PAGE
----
Gemütlichkeit (German pronunciation: [ɡəˈmyːtlɪçkaɪt]) describes a space or state of warmth, friendliness, and good cheer. Other qualities include coziness, peace of mind, belonging, well being, and social acceptance.
History and etymology
Gemütlichkeit derives from gemütlich, the adjective of Gemüt, which means "heart, mind, temper, feeling" expressed by (and cognate with) English mood. The German abstract noun Gemütlichkeit has been adopted into English. The current meaning of the word derives from its use in the Biedermeier period. By the second half of the 19th century, it also became associated with a set of traits supposedly unique to the German culture. In the United States, the city of Jefferson, Wisconsin uses the phrase: "The Gemütlichkeit City" as its motto.
The word can be used in descriptions of holidays. In the 1973 English contract law case Jarvis v Swans Tours Ltd, a holidaymaker sued after not receiving the Gemütlichkeit promised by the promotional literature for a package holiday to the Swiss Alps.
The communal connotations of Gemütlichkeit are also emphasized in some uses of the term. For example, one academic described it as a tradition of "public festivity" (in the form of a "mixture of music, food, and drink"), which "promote[d] community solidarity." The Harlem Renaissance was then cited as of how a sense of Gemütlichkeit arises from a "mix of music, art and politics in service of community consciousness".
Gemütlichkeit has been appropriated at least once to describe the tenor of an economic era rather than spirit of a social gathering. In analysing the "inflation dampening effects of globalization" a Georgia Southern University professor wrote that certain U.S. economic trends could "spell an end of the Gemütlichkeit — a situation in which cheap labor and money abroad as well as ever-increasing productivity at home had permitted an uninterrupted spell of controlled growth in overall prices".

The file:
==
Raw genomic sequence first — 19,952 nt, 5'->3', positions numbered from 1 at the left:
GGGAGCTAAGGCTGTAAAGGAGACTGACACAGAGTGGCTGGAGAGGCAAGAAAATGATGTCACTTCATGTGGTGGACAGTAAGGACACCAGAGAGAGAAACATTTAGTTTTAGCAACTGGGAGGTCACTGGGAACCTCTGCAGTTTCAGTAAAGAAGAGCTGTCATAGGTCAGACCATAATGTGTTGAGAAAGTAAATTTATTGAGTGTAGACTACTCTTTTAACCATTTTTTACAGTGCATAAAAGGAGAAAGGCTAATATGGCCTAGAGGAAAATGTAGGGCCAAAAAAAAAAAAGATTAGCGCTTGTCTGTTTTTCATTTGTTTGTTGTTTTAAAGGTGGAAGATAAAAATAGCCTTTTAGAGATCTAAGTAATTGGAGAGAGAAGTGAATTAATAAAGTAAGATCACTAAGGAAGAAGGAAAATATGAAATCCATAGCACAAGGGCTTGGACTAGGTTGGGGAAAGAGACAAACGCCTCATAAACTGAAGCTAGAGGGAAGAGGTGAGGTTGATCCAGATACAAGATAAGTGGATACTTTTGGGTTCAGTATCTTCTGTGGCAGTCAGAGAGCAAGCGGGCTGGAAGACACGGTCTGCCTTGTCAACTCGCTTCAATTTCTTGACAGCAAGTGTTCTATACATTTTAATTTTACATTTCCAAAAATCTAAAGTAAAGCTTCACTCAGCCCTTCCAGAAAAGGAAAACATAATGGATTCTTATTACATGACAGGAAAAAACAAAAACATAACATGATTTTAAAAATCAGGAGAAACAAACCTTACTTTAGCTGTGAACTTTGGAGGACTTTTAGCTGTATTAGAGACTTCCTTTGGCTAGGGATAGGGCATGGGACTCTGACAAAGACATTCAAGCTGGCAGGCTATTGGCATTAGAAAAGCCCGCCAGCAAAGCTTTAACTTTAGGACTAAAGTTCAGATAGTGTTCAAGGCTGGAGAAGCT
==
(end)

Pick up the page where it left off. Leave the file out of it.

Similar words in other languages
English has no direct translation for Gemütlich or Gemütlichkeit. Cosy captures an element of it but crucially lacks those of friendliness and belonging. Stemming from the Scottish Gaelic word còsagach, cozy means "1 Full of holes or crevices. 2 Snug, warm, cosy, sheltered. 3 Spongy", according to Edward Dwelly's Scots Gaelic - English dictionary.
The English author Chesterton mentioned Gemütlichkeit in his 1906 book on Charles Dickens. In the first half of the seventh chapter on "English comfort" he wrote that "... the thing you cannot see out of Germany is a German beer-garden", a venue which is the very epitome of Gemütlichkeit in that nation. Later, seeking to define what he regarded as a peculiarly English quality captured in the chapter title English comfort, he continued, "The word comfort is not indeed the right word, it conveys too much of the slander of mere sense; the true word is cosiness, a word not translatable." Indeed, it is no direct synonym for Gemütlichkeit.
The Swedish language equivalent is gemytlig, deriving directly from the German word and sharing its meaning.